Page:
The only problem was that the piles of cash in question didn’t even come close to the total change management cost, being limited only to extra development time.

And so, with components being designed, modified or cloned willy-nilly. No account was given to the fact that the back end would have to be modified extensively to allow for these changes or that the HTML/ CSS/ JS would also have to be changed. That the project definition document would need to be amended to track the changes which also meant an updated test plan as well. Finally, the overall project plan and Gantt would have to amalgamate all of those changes. In other words, those 2 days quoted by the technical team to represent the updated designs actually represented about 20% of the true cost.

And that was the state of play 3 weeks into the project.

I don’t mind admitting it, I was in major trouble and I was fighting the urge to do a Lawrence Oates, feign enormous arctic al fresco peckishness, and just to go out for a really, really, long lunch one day.

First off, I did have a really long lunch, although I spent most of it disaster management planning. I knew the asteroid was coming, I knew its size, I just didn’t know yet how bad the impact was going to be and whether I could get any of us to safety first.

The very first item on my agenda was to stop any further design led changes from happening, and to do this I inserted myself in between the designer and the client as a technical safety net. Actually, less a net and more like a reinforced concrete wall with dogs below and razor wire on top. And mines, lots of mines. If at this point any further changes were really required, I made sure the cost reflected reality. And then I doubled it.

At the same time the UI and test team took a time out for 2 days to re-estimate all remaining work based on that snapshot in time, using the changed designs and updating the requirements document, which in itself had to be fed to the testing team for updates.

The most important step was to remove the fog and come up with a real plan for the back end. In this case we were in a situation with virtually no documentation but one very smart cookie who had lots of beer mat estimates. I took over a small meeting room and we sat down together for nearly a full week to go through my very big list of what I thought should have been in the original documents and why.

We talked, we argued, we laughed (briefly, but ironically), we drew diagrams with lots of arrows, we made more notes and, it must be said, I drank a lot every evening. Based on this work I then waited for our technical guru to come up with the numbers. A bit like an expectant father, all I could do was hover anxiously.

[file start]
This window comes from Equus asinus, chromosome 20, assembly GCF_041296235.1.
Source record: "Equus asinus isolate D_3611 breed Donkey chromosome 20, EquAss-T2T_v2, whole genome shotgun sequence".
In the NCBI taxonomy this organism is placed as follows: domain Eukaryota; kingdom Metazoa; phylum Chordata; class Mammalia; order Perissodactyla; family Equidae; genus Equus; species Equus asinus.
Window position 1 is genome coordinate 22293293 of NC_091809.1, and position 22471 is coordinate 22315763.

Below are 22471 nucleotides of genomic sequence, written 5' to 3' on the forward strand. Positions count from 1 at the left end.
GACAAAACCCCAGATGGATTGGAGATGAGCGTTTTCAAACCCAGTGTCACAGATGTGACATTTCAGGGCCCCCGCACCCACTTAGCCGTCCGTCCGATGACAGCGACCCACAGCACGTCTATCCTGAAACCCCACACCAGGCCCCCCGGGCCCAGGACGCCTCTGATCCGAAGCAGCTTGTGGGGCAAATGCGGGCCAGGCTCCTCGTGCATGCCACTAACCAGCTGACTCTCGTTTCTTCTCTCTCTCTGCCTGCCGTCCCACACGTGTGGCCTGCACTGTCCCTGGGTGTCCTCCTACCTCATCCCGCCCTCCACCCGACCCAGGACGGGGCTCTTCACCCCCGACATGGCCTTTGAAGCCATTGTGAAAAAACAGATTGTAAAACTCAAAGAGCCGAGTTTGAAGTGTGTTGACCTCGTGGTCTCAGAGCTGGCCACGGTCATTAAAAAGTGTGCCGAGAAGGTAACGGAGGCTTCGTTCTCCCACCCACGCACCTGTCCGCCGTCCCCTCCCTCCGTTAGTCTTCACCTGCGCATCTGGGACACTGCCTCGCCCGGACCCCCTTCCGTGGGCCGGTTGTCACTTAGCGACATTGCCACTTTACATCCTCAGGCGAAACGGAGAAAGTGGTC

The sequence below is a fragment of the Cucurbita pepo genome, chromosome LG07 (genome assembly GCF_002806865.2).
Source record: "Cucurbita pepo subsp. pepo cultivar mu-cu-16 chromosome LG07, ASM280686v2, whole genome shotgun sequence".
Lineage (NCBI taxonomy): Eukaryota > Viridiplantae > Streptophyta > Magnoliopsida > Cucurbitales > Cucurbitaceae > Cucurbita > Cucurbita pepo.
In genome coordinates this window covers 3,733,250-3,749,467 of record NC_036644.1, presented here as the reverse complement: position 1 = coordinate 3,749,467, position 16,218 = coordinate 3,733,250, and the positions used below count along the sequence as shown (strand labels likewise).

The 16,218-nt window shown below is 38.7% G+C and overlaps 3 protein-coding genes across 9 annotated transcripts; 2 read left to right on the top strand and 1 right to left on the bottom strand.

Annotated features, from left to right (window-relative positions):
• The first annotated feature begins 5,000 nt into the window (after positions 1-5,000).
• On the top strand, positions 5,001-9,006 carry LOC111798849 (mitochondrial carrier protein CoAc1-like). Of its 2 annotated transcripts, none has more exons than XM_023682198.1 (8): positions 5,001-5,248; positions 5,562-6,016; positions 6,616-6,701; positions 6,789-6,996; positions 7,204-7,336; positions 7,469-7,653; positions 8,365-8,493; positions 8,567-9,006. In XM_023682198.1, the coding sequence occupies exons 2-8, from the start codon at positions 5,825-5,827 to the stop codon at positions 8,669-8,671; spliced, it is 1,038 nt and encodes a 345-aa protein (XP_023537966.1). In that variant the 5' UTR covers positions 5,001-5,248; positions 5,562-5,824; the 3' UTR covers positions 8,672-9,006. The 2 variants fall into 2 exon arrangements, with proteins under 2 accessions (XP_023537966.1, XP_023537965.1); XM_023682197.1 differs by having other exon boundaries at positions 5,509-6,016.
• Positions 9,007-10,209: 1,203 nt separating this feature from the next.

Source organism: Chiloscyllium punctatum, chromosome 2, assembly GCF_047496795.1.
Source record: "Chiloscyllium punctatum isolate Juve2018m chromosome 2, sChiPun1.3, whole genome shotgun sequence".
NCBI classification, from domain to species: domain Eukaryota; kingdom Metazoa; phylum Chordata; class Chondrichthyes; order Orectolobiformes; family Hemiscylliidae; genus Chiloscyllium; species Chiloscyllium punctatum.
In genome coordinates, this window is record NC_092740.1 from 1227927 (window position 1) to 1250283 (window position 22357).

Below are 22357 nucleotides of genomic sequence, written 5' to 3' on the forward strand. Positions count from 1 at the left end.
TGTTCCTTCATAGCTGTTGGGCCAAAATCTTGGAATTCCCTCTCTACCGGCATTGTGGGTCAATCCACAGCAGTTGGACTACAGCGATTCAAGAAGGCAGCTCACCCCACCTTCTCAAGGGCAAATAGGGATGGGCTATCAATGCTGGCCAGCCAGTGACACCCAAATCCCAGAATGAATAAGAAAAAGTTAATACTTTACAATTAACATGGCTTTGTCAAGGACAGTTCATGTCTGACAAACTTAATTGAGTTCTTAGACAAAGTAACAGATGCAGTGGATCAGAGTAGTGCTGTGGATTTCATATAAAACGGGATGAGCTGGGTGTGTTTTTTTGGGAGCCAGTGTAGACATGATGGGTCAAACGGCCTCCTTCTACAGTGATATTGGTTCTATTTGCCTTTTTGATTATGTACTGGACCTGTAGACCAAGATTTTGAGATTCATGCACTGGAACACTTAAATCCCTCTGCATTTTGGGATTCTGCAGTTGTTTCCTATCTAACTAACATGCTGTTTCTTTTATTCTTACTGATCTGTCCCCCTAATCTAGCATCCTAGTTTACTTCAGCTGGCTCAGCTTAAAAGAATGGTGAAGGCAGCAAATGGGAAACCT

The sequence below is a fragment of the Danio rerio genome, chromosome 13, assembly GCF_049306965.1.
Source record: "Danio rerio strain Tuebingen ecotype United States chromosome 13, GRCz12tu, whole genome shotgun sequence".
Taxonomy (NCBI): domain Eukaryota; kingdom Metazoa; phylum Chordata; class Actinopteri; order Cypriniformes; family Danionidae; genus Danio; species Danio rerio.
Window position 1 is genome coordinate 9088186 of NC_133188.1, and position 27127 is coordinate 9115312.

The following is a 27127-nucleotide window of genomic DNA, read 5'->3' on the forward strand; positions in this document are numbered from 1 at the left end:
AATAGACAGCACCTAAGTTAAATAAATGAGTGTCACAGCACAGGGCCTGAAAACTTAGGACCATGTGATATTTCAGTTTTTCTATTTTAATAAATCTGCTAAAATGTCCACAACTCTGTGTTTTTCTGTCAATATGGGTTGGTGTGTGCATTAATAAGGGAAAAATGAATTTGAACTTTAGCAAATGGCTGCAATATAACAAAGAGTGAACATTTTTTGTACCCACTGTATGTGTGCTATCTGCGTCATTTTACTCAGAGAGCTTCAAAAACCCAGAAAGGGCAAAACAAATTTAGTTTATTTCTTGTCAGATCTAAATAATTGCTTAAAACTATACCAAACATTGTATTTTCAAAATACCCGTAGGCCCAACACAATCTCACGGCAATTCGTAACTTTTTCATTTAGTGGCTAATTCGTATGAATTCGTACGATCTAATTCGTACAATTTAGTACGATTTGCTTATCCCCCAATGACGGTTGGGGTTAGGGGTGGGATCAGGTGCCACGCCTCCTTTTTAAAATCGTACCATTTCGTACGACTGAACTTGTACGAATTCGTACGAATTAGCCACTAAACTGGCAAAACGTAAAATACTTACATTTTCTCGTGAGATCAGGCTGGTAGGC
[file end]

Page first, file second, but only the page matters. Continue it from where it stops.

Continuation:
After the first week of detailed analysis I discovered the project would probably be 3 weeks over on the original estimate. I could handle this, it was well within the scope of the overspend if we sucked up our gut and used an extra in-house resource.

Another few days went by, more diagrams appeared as the evaluation continued. The delay then turned into 6 weeks. Then it was 10.

At this point I had to bring in the client partner and the directors and suggest that whilst we had a major disaster of a project that was going to be a minimum of 2.5 months late, it was more probable, in my humble opinion, that the delay would more likely turn out to be double that.

After the disbelief and acrimony, it was clear that the only solution was to man up, be as direct and honest with the client as possible; humble just short of reaching for sharp Japanese implements of death. We needed to try desperately to rebuild trust levels.

To cut the next three month into a very short story, we did deliver the solution, approximately 14 weeks later than originally planned. This involved bringing in 2 extra external resources and a lot of late nights and stress. That wonderful client trust, unfortunately, was never recovered.

Now, a lot of you out there will be clinging smugly to your new agile UCD process and exulting that this could never happen to you. I would counter by suggesting that a process is only as good as the people inside of it. The truth is that even if your process is watertight, it is still reliant upon the efforts of individuals, their skills and the inherent risks within your entire team.

If I was being slightly negative my advice might be to always embrace your paranoia, cherish your scepticism and trust no-one. However, if you think about what went wrong in the above tale, you should be able to see that every possible misstep could have been easily overcome by a combination of user centred design, proper planning, effective team communications and some good old fashioned honesty.